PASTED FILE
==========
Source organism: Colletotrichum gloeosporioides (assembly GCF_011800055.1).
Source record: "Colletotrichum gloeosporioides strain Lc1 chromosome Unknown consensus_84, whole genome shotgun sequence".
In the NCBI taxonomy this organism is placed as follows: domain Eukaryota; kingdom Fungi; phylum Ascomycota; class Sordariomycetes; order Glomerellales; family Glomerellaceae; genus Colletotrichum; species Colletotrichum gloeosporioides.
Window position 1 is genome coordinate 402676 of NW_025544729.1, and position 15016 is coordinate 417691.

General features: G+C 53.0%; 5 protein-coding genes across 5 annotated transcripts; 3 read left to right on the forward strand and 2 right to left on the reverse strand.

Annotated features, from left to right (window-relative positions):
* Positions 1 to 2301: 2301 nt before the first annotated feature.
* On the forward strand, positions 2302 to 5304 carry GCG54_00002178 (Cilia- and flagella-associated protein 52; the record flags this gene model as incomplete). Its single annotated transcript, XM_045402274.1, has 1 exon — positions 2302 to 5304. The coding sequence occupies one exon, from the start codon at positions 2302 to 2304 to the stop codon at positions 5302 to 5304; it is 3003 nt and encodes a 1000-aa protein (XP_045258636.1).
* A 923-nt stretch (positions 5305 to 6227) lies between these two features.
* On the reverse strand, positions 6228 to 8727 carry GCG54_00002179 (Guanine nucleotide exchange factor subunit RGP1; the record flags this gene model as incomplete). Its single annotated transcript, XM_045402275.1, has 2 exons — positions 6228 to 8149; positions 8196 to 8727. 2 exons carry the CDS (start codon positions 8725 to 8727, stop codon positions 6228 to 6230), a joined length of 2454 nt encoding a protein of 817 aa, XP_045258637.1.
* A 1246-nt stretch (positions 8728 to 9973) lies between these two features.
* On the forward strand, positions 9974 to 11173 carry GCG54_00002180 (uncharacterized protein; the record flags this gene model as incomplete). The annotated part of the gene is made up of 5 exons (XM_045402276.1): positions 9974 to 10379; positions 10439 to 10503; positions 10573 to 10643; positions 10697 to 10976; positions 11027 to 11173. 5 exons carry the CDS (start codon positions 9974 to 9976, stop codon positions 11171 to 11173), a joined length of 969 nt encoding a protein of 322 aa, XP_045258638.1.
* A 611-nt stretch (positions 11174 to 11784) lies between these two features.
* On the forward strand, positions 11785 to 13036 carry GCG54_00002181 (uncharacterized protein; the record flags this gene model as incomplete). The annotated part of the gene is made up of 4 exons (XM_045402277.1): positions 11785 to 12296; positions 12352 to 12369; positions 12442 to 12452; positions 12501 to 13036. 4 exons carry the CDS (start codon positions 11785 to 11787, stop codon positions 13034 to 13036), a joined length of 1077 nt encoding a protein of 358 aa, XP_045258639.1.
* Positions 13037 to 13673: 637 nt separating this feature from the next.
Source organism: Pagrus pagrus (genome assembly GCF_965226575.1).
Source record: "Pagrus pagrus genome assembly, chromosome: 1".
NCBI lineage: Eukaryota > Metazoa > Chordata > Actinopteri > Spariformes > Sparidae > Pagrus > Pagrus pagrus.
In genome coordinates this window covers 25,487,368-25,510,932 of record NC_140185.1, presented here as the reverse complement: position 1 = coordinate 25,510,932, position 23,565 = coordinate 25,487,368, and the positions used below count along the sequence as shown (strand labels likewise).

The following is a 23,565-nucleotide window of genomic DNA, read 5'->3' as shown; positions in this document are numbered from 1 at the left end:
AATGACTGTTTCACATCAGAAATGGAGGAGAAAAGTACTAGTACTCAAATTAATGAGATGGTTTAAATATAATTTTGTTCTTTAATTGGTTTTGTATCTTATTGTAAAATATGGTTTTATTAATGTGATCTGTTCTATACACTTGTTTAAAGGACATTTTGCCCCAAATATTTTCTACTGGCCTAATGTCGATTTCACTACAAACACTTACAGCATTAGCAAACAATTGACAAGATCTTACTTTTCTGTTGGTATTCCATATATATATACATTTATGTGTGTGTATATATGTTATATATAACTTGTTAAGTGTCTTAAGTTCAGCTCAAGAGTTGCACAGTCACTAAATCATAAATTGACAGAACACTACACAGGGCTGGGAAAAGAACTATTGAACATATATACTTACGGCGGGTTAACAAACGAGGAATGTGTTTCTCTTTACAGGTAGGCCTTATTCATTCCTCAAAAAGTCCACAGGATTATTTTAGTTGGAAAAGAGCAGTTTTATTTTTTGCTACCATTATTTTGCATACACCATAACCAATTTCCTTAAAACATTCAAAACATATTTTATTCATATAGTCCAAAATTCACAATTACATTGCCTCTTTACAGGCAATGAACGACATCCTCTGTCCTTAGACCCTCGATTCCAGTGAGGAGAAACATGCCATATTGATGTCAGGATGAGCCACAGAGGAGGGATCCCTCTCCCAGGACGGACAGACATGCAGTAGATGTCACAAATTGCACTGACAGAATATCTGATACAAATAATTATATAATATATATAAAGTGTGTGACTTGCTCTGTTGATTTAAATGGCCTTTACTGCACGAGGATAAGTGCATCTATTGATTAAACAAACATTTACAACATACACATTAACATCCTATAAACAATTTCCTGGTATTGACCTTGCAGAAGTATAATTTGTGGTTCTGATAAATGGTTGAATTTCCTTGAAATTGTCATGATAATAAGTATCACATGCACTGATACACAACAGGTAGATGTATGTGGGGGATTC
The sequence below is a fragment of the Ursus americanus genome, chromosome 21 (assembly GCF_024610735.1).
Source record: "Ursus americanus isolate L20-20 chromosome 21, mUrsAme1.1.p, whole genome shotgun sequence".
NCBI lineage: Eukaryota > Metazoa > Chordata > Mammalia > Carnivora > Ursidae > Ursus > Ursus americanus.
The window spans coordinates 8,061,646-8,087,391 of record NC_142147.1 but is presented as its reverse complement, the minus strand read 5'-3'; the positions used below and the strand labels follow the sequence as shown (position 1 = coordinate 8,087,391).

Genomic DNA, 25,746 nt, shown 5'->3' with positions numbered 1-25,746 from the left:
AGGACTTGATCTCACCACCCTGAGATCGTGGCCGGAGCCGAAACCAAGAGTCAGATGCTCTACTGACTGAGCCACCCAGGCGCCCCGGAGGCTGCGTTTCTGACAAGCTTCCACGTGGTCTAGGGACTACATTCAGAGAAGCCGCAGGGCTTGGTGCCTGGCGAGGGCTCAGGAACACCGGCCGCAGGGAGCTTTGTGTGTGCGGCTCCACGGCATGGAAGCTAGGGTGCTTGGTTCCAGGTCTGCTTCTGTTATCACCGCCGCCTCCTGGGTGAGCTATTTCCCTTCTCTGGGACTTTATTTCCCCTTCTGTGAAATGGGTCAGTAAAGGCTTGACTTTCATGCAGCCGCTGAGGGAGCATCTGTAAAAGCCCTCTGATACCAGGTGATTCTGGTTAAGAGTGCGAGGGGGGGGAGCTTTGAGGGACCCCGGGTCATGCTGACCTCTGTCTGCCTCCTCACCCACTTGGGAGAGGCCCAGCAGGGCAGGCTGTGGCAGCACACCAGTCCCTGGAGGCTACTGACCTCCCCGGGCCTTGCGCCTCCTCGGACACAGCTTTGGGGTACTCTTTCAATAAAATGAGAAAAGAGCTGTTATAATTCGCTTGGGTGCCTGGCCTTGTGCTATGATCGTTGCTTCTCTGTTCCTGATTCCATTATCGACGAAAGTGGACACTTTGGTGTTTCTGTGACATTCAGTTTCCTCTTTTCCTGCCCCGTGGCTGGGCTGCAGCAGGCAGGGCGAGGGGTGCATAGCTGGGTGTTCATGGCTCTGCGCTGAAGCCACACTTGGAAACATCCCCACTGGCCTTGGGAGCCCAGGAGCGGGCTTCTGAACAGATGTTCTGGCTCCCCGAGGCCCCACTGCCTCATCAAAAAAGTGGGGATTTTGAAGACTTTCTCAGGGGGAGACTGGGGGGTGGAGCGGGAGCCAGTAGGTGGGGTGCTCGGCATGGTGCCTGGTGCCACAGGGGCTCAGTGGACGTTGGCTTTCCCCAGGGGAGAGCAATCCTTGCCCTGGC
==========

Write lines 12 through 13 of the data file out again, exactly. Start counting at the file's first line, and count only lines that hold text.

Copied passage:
* On the forward strand, positions 9974 to 11173 carry GCG54_00002180 (uncharacterized protein; the record flags this gene model as incomplete). The annotated part of the gene is made up of 5 exons (XM_045402276.1): positions 9974 to 10379; positions 10439 to 10503; positions 10573 to 10643; positions 10697 to 10976; positions 11027 to 11173. 5 exons carry the CDS (start codon positions 9974 to 9976, stop codon positions 11171 to 11173), a joined length of 969 nt encoding a protein of 322 aa, XP_045258638.1.
* A 611-nt stretch (positions 11174 to 11784) lies between these two features.